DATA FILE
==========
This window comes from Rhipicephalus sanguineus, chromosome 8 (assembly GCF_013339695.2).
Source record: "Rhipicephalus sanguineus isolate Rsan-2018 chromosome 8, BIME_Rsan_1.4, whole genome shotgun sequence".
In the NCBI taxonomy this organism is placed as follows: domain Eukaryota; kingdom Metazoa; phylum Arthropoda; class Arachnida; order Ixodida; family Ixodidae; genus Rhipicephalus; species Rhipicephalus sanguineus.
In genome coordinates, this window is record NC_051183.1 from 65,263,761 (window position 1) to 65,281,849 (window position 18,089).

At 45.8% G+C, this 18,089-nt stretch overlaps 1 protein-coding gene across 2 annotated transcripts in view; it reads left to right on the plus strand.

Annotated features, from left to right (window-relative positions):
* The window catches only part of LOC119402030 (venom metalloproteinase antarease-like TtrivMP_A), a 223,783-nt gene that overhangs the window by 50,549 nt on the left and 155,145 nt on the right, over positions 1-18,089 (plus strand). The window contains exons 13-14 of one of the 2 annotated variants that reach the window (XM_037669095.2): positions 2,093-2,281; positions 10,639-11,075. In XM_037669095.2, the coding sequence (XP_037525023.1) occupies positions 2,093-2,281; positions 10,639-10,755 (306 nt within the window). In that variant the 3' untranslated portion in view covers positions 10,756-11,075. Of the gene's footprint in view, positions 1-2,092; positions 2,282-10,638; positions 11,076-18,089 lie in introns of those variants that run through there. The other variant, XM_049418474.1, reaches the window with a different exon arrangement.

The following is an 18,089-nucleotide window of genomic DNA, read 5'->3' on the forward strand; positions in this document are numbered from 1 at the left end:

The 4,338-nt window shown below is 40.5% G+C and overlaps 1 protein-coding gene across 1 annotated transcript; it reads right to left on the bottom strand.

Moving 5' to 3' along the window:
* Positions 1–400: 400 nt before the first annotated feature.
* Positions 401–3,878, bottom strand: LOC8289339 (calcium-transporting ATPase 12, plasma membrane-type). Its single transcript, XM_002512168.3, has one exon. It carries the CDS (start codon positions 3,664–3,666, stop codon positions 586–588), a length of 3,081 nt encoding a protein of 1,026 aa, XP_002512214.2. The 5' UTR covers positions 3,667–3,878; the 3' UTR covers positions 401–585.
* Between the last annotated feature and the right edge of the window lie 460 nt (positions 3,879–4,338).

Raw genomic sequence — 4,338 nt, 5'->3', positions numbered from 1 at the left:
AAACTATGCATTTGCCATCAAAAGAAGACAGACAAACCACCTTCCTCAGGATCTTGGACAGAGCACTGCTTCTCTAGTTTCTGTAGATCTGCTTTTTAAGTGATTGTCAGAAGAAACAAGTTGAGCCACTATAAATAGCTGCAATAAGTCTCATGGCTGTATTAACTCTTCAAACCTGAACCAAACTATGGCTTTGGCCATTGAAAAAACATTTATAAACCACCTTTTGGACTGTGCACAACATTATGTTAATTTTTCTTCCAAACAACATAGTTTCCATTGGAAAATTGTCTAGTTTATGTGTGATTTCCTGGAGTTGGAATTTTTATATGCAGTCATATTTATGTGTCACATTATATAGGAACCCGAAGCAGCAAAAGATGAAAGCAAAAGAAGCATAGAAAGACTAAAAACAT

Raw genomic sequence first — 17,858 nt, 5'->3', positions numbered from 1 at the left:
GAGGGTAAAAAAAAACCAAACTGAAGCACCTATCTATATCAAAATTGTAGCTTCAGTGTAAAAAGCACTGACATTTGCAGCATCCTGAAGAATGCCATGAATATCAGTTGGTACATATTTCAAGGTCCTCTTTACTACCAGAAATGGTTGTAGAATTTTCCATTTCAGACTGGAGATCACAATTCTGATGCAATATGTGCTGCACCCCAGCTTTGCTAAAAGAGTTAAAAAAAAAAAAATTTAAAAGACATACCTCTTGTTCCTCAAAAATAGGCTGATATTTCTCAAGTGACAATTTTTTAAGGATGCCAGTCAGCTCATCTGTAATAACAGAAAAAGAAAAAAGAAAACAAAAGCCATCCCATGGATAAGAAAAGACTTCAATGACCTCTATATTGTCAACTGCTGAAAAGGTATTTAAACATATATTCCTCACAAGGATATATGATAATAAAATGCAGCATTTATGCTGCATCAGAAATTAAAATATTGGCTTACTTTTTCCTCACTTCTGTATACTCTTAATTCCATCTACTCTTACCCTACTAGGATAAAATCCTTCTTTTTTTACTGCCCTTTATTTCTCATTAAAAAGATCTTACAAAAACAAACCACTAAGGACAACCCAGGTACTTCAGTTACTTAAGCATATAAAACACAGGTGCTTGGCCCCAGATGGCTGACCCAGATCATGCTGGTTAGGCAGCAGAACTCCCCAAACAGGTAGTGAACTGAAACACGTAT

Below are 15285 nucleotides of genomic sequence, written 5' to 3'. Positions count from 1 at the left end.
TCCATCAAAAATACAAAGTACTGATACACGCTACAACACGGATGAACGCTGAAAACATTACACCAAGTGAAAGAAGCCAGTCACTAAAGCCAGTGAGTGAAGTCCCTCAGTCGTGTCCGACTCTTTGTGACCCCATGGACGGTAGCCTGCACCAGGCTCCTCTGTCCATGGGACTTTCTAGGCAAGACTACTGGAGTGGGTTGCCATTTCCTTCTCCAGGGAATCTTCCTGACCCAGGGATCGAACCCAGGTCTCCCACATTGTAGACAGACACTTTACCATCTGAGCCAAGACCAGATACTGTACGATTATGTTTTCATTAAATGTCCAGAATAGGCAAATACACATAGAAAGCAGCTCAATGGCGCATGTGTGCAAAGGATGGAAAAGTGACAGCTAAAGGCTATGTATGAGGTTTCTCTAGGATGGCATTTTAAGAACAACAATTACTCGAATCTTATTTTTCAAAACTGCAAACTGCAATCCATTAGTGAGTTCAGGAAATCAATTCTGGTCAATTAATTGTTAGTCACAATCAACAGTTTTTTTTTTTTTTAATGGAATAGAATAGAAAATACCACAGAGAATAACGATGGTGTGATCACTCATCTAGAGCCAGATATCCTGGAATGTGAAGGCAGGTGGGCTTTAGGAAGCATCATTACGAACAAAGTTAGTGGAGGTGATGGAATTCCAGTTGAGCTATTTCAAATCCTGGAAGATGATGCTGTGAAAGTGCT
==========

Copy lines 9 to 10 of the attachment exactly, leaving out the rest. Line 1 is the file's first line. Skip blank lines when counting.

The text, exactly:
The 4,338-nt window shown below is 40.5% G+C and overlaps 1 protein-coding gene across 1 annotated transcript; it reads right to left on the bottom strand.

Moving 5' to 3' along the window: